Considerable engineering problems were met on the second stage of the motorway because of poor ground conditions. Sixteen old mine shafts had to be secured and some 320,000 cubic metres of peat were removed where the line of-the motorway crossed a peat bed of up to 7 m in thickness.

The North and West Flanks

The North and West Flanks of the Inner Ring Road were constructed in four major contracts, the last of which was the Charing Cross Section. This final project integrated the other three into a completed by-pass of the City Centre to form the first part of a continuous motorway route from east to west through Glasgow, which was the major element in the 1975 highway target programme.

Glasgow was at the time engaged upon a massive programme of redevelopment of areas of sub-standard or obsolescent housing, commerce and industry. The programme was approved in the 1960's. It included ten Comprehensive Development Areas forming an almost complete ring around the City Centre, which created the opportunity to build an Inner Ring Road to solve the growing central area traffic problems.

In 1960 Scott Wilson Kirkpatrick and Partners were appointed Traffic Consultants to advise on and prepare definitive designs for such a road. Their reports were submitted to the Corporation in 1962, and in 1965 when the Corporation approved the construction of the North and West Flanks of the Inner Ring Road. Thereafter, Scott Wilson Kirkpatrick and Partners were appointed Consulting Engineers for the detailed design of the North Flank, in two major sections. The first stage of the Townhead Interchange was the first of the four major contracts. This work commenced in December, 1965 and was completed and opened to traffic in April, 1968. The Woodside Section completed the North Flank, when it was opened in May, 1971.

W. A. Fairhurst and Partners (who had previously been asked to report on the engineering feasibility of a bridge over the River Clyde at Kingston) were appointed Consulting Engineers in 1962 and were instructed to proceed with the detailed design of the bridge and its approaches as an integral part of the West Flank of the Inner Ring Road. Their remit was further extended to include the design of the whole of the West Flank. The Kingston Bridge and its approaches were opened in June 1970 by Her Majesty the Queen Mother.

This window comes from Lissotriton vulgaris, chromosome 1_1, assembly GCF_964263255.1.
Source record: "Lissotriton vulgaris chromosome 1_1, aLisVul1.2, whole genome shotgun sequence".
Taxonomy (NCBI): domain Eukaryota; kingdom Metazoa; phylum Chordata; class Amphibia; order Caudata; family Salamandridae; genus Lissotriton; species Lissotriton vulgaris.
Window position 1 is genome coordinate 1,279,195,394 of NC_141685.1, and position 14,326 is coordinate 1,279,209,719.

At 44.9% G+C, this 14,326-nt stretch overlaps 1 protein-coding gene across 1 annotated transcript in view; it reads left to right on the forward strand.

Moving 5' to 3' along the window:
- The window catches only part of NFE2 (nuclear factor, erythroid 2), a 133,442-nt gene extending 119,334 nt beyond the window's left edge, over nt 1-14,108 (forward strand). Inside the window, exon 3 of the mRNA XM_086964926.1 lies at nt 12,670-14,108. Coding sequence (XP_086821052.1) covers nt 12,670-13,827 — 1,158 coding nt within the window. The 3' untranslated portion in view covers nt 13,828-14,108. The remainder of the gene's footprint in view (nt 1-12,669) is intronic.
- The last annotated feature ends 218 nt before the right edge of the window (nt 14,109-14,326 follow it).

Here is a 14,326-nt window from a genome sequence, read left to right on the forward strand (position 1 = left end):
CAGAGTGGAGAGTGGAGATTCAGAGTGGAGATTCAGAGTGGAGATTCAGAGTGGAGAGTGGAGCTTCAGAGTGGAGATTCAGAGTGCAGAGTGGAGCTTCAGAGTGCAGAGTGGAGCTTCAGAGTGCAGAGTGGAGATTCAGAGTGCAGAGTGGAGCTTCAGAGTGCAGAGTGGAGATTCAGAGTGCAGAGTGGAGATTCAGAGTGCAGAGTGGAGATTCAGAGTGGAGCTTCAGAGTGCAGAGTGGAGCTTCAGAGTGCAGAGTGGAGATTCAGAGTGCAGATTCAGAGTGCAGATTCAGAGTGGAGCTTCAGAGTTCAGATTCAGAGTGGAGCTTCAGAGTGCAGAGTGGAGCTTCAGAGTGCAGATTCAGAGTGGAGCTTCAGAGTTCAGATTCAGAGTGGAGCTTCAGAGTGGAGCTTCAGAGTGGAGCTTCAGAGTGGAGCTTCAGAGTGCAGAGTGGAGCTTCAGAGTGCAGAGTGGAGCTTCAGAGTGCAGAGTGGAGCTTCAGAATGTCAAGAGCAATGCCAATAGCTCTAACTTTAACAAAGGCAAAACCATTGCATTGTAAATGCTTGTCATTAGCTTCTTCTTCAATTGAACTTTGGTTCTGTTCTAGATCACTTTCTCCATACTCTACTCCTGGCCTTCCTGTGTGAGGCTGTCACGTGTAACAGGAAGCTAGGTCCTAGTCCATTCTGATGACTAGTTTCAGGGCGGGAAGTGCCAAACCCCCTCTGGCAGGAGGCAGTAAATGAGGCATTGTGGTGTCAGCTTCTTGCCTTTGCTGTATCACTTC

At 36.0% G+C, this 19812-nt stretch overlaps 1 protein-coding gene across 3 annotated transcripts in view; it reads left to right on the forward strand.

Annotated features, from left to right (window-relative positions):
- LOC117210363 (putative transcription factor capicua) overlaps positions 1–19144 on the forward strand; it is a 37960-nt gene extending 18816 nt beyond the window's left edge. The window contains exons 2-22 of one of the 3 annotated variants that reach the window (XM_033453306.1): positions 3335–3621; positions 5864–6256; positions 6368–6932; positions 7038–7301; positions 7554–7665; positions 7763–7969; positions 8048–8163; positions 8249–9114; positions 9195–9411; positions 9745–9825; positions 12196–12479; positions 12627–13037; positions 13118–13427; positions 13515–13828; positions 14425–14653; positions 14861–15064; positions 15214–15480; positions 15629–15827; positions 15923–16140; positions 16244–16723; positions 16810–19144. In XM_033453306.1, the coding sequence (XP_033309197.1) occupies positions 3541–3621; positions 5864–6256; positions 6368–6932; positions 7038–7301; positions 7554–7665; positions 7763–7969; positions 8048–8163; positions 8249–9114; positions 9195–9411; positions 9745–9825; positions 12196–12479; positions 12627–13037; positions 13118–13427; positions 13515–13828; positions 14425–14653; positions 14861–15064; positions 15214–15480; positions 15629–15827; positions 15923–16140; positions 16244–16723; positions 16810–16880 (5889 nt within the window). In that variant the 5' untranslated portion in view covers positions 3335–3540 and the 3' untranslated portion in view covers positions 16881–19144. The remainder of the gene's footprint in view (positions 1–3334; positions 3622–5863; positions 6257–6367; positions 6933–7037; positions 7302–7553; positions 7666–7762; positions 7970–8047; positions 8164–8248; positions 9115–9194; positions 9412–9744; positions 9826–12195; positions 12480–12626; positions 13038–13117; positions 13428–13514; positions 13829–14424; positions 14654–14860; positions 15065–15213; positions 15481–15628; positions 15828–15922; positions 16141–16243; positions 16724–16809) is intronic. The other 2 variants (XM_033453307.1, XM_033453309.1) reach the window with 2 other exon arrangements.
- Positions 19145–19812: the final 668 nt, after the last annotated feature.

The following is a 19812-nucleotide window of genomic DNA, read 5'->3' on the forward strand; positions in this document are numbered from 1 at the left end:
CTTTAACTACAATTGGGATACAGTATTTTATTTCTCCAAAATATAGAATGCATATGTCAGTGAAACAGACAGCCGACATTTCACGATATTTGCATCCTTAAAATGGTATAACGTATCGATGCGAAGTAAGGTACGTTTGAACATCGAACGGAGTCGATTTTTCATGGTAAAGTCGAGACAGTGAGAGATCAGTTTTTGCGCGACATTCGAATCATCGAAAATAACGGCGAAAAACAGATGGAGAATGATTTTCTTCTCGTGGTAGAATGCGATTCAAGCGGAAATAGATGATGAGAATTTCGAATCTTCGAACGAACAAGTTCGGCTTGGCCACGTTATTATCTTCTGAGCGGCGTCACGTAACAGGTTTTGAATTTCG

The construction period for this major phase of the Highway Plan for Glasgow therefore lasted just over six years from December, 1965 to January, 1972. From conception to completion there was a period of over ten years, These long time spans indicate how slow is the process of urban redevelopment, involving an enormous amount of rehousing, and relocation of industry and commercial undertakings, the success of which depends upon the co-operation of many Departments of the Corporation.

The opening of the Charing Cross Section released more of the potential traffic capacity of the previous three sections. This facilitated traffic flows on the Inner Ring Road but also improved the Central Area environment by re-routing traffic away from City Centre streets.

The total length of the North and West Flanks is approximately 2½ miles, and the cost totalled 26.893m including 21.269m. for construction work and 5.624m. for land. Alterations to Public Utility Services formed a high element of cost, amounting to almost 850,000. In the Charing Cross Section, Highway powers were used for the acquisition of land and properties. The major part of the route however, passed through Town head, Woodside, Cowcaddens and Anderston Cross Comprehensive Development Areas where the Planning Acts were applied for this purpose. The total number of houses demolished by the Corporation Building Department was 4,481.

The Townhead Interchange

Townhead interchange

The picture shows the relation of Stage I of the Townhead Interchange to surrounding development and redevelopment, and provides a general view of the project and its associated landscaping.